Variance of IBIs Was Reduced During Stimulation
Compared with the off condition, the on condition was associated with significant reductions in the variance of IBIs. An example is shown in Fig. 1, which shows a reduction in IBI variance for each of the on conditions across all six experimental trials (third panel from the top). To test the effect on IBI variance of trial order (trials 1–6) and stimulus condition (on or off), IBI variance was examined with repeated-measures ANOVA in the six infants that had the full set of six trials. The on condition was associated with a significantly reduced variance of IBIs compared with the off condition; the main effect for condition (on or off) was significant (F1,5 = 10.235, P = 0.024). IBI variances were unaffected by trial order within each condition, as indicated in the analysis by no significant effect of trial order (P = 0.454) or reliable interaction term (P = 0.771).
Figure 2 shows a plot of the mean IBI variance of all off intervals and all on intervals for each of the 10 infants. There was a wide range of IBI variances over nearly an order of magnitude among the 10 infants, but the IBI variance was consistently higher in the off condition (group mean of 0.91 s2, SD 0.55) compared with the on condition (group mean of 0.46 s2, SD 0.30). This ∼50% reduction in IBI variance associated with stimulation was significant (P = 0.003). Despite this large reduction in the variance of the IBI distribution, the mean IBI was not significantly affected by stimulus condition (Table 2).
Incidence of Prolonged IBIs Was Reduced During Stimulation
To obtain a more complete picture of how the breathing patterns are reconfigured during stimulation, we analyzed the IBI histograms, which were skewed distributions observed separately for both the on and off conditions for each infant (Kolmogorov-Smirnov one-sample tests, P < 0.001), with a preponderance of breaths occurring in the eupneic range (≤2-s IBIs). We were interested in how stimulation redistributes the incidences of IBIs that occur in the apneic range (IBIs > 5 s). Figure 1 shows an example in one infant of the reduction in pauses by plotting the number of times that IBIs of >5 s were observed for each 10-min period (fourth panel from the top). Note that in this infant, during each of the six trials, there was a reduction in the number of IBIs of >5 s in the on condition compared with the corresponding off condition. Figure 3A shows the mean incidence of IBIs of >5 s for all trials in the on and off conditions for each infant. There was a significant reduction in the incidence of IBIs of >5 s with stimulation (mean 18.62 h−1) compared with no stimulation (mean 37.07 h−1, P = 0.002). The reduction in the incidence of IBIs of >5 s observed during stimulation was also significantly correlated with the reduction in IBI variance, as shown in Fig. 3B (r = 0.733, P = 0.008).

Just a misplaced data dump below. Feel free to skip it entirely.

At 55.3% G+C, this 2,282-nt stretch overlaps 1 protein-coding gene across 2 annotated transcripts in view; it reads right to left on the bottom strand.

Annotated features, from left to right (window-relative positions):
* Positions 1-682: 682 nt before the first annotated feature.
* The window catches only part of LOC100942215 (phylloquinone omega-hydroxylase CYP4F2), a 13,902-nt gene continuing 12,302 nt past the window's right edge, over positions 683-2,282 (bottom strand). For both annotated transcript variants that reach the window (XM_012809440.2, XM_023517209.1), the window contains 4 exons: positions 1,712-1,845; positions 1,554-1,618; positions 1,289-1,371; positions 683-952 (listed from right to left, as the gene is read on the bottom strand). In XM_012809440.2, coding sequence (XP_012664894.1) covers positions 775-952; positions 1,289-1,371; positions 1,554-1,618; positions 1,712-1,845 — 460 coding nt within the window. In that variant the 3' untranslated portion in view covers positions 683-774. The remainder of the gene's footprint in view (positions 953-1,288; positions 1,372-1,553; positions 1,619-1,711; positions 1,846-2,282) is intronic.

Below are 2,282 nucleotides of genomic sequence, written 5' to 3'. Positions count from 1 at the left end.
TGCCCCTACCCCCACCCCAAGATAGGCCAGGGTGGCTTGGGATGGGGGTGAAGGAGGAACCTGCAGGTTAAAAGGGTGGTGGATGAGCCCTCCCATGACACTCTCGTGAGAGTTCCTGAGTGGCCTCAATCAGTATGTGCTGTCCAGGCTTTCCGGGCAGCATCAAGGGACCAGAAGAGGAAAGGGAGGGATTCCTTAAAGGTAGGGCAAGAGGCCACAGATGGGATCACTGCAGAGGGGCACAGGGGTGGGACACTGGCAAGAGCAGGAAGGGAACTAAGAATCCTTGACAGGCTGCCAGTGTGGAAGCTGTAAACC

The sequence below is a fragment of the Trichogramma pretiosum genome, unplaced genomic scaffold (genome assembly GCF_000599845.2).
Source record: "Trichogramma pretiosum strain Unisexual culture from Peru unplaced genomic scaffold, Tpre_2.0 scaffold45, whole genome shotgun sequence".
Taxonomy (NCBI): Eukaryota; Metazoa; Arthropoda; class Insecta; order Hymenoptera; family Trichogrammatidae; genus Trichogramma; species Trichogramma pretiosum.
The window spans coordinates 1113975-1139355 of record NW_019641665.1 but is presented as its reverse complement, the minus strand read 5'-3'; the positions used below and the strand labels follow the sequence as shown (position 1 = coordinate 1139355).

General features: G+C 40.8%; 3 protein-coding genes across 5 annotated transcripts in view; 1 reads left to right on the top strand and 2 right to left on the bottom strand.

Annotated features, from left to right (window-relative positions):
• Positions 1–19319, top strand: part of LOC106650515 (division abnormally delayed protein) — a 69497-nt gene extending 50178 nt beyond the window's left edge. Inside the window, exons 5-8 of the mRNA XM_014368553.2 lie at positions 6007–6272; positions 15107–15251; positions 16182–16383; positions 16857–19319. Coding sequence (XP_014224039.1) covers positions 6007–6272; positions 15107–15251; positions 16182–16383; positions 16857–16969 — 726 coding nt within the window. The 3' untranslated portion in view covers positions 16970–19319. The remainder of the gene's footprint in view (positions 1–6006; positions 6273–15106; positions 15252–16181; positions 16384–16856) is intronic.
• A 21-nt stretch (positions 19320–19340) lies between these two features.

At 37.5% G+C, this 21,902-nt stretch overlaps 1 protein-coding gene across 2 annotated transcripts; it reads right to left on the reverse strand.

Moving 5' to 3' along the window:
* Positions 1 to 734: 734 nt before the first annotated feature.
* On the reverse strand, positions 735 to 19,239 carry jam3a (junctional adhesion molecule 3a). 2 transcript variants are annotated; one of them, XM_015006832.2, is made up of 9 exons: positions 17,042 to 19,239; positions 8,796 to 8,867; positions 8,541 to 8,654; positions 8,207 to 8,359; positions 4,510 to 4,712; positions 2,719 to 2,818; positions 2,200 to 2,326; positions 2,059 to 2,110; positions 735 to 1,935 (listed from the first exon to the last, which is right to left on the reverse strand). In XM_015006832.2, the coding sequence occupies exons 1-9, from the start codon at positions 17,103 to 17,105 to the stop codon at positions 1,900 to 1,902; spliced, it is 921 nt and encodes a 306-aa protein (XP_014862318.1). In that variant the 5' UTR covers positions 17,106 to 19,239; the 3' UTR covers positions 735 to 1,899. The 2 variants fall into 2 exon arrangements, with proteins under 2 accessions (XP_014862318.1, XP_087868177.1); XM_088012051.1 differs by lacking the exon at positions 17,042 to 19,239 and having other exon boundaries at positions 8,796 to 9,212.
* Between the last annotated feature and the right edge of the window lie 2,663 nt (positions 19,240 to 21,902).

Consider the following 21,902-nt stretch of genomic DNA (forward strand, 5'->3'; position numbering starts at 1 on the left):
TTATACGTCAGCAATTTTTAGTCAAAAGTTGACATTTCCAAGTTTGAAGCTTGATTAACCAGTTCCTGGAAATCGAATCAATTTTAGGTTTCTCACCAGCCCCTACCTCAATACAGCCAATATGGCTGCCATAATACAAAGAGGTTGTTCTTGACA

We further analyzed the incidences of IBIs within the following ranges: IBI ≤ 2 s, 2 s < IBI ≤ 5 s, 5 s < IBI ≤ 10 s, and IBI > 10 s. To determine whether stimulation caused a shift in these incidences, we calculated the ratio of mean values in the on condition and in the off condition. A ratio of 1 is equivalent to no effect of stimulation. Figure 4 shows a plot of these ratios for the IBIs of interest. Since the distribution of breaths among intervals was skewed, we applied nonparametric analysis using separate Friedman's ANOVA of ranks to determine the effect of stimulation (on vs. off) on the incidence of IBIs among each of the intervals and to determine if the effect varied between the ranges of IBIs defined in Fig. 4. Stimulation was associated with a significant redistribution of the incidences of IBIs across all intervals (χ2 = 67.08, P = 0.001) and between the intervals (χ2 = 9, P = 0.029), respectively. Separate post hoc paired comparisons (Wilcoxon with Bonferroni corrections for multiple comparisons) revealed that stimulation significantly reduced IBI incidence for IBI > 5 sec (i.e., 5 s < IBI ≤ 10 s, P = 0.013; and IBI > 10 s, P = 0.042).
Analysis of Respiratory Periodicities Using Wavelet Transform